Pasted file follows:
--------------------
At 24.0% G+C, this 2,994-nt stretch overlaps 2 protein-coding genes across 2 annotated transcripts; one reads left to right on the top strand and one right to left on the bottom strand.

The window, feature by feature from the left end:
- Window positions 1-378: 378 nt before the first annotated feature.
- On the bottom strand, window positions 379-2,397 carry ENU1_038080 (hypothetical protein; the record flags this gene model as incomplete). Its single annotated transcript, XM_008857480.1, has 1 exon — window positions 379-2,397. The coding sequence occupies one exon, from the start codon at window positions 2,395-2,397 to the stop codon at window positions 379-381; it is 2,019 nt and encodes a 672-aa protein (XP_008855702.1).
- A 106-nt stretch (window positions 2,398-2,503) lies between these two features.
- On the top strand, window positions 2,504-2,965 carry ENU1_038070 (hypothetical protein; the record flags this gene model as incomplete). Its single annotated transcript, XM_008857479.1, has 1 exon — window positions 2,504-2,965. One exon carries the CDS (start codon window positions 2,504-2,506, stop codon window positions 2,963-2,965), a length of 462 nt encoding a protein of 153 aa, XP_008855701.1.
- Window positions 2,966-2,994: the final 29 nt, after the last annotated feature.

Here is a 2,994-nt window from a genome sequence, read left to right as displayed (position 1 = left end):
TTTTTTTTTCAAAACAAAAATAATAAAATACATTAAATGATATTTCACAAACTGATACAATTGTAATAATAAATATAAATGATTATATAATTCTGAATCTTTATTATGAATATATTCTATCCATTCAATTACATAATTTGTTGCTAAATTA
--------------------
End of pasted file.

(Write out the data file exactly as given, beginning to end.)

At 24.0% G+C, this 2,994-nt stretch overlaps 2 protein-coding genes across 2 annotated transcripts; one reads left to right on the top strand and one right to left on the bottom strand.

The window, feature by feature from the left end:
- Window positions 1-378: 378 nt before the first annotated feature.
- On the bottom strand, window positions 379-2,397 carry ENU1_038080 (hypothetical protein; the record flags this gene model as incomplete). Its single annotated transcript, XM_008857480.1, has 1 exon — window positions 379-2,397. The coding sequence occupies one exon, from the start codon at window positions 2,395-2,397 to the stop codon at window positions 379-381; it is 2,019 nt and encodes a 672-aa protein (XP_008855702.1).
- A 106-nt stretch (window positions 2,398-2,503) lies between these two features.
- On the top strand, window positions 2,504-2,965 carry ENU1_038070 (hypothetical protein; the record flags this gene model as incomplete). Its single annotated transcript, XM_008857479.1, has 1 exon — window positions 2,504-2,965. One exon carries the CDS (start codon window positions 2,504-2,506, stop codon window positions 2,963-2,965), a length of 462 nt encoding a protein of 153 aa, XP_008855701.1.
- Window positions 2,966-2,994: the final 29 nt, after the last annotated feature.

Here is a 2,994-nt window from a genome sequence, read left to right as displayed (position 1 = left end):
TTTTTTTTTCAAAACAAAAATAATAAAATACATTAAATGATATTTCACAAACTGATACAATTGTAATAATAAATATAAATGATTATATAATTCTGAATCTTTATTATGAATATATTCTATCCATTCAATTACATAATTTGTTGCTAAATTA